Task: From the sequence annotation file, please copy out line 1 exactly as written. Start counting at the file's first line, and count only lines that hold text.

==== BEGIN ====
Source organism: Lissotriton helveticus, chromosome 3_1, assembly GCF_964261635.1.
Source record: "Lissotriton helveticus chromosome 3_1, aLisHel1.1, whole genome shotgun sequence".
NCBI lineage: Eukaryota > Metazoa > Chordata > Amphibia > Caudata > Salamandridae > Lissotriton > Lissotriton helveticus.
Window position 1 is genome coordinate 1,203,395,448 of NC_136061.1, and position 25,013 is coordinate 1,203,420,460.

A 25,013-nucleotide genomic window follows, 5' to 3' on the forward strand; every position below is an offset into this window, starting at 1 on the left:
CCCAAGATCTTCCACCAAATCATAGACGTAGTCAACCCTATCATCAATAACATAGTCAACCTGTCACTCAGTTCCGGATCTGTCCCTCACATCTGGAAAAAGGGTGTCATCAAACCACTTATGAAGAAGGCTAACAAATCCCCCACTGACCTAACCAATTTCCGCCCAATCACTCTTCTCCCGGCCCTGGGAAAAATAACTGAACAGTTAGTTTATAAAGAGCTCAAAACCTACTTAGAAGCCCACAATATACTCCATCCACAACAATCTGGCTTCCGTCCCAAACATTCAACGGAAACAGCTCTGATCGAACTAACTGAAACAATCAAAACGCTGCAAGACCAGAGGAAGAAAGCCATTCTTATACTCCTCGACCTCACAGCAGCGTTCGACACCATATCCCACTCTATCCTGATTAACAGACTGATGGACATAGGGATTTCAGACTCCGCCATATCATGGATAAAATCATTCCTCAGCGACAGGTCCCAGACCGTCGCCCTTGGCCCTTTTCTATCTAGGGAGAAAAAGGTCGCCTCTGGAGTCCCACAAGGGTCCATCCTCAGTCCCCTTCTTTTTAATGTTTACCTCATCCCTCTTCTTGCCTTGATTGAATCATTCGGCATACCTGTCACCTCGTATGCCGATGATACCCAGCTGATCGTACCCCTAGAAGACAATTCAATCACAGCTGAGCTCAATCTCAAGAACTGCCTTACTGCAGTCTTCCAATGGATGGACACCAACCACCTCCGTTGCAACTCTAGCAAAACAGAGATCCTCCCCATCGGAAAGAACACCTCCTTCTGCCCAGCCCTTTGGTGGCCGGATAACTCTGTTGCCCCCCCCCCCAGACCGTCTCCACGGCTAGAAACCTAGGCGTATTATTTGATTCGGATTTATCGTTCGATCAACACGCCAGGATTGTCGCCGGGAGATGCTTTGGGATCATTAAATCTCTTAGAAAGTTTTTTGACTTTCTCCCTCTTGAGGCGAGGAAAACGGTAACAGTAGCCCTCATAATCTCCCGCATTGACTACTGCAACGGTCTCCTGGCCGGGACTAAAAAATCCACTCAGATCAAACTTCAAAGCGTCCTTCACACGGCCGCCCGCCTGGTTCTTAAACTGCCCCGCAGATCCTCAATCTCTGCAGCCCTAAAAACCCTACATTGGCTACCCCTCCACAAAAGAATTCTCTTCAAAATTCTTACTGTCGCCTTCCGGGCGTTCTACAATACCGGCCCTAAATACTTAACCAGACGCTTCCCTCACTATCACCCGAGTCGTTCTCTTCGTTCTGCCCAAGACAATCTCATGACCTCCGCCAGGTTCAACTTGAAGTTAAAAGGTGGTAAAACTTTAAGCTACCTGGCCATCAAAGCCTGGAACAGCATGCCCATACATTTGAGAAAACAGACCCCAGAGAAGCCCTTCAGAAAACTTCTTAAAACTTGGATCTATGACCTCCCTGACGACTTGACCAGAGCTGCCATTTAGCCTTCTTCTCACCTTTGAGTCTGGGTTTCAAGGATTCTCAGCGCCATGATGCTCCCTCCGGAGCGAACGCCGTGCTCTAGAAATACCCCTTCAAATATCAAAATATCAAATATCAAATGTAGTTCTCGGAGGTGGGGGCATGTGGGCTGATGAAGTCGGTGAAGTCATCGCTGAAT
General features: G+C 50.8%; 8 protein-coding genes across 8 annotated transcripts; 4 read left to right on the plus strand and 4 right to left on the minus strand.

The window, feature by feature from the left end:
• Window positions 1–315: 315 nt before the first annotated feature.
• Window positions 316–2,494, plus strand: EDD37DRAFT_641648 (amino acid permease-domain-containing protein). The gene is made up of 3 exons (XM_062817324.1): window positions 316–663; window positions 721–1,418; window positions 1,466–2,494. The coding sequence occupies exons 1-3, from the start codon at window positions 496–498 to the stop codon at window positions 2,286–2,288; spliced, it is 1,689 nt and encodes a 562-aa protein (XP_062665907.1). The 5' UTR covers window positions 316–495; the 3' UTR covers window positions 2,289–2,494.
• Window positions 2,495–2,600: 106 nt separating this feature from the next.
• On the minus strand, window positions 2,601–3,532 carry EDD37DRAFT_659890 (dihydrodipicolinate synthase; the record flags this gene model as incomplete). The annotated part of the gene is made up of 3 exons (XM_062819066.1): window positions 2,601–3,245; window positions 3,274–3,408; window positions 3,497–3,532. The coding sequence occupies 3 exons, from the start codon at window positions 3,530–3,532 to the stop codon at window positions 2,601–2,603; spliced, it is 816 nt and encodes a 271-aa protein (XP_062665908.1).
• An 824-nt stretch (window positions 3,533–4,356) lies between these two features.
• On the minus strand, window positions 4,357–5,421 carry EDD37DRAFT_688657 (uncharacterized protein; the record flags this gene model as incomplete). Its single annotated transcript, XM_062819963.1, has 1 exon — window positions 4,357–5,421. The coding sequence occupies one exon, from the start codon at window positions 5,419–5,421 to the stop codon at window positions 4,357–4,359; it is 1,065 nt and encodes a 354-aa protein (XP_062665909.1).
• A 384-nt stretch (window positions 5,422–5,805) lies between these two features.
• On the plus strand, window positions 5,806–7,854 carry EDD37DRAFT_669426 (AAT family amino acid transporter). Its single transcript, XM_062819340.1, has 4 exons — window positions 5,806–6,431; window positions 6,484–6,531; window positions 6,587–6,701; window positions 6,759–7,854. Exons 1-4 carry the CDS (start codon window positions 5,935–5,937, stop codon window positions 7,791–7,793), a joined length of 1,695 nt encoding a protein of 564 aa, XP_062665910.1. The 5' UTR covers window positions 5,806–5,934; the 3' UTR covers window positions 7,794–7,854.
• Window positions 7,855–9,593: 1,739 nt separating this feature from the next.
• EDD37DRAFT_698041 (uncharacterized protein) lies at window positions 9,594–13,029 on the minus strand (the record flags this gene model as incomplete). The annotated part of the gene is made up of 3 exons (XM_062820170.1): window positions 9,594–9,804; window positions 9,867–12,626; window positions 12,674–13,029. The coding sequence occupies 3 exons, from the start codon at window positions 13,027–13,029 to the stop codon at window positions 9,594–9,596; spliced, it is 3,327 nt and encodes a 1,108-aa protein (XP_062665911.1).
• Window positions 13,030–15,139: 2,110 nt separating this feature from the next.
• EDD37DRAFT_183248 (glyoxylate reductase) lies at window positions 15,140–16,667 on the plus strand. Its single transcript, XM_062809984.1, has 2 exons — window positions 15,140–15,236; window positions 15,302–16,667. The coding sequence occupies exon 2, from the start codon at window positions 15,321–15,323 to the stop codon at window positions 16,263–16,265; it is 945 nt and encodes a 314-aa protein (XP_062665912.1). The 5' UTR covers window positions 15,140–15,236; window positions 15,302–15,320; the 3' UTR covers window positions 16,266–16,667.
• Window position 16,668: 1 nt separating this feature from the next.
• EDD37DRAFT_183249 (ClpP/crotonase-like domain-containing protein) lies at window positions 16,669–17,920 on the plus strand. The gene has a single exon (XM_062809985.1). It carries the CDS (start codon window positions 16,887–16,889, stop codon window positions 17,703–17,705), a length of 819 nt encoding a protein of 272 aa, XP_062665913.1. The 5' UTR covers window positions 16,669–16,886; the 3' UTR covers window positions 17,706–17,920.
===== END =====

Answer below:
Source organism: Lissotriton helveticus, chromosome 3_1, assembly GCF_964261635.1.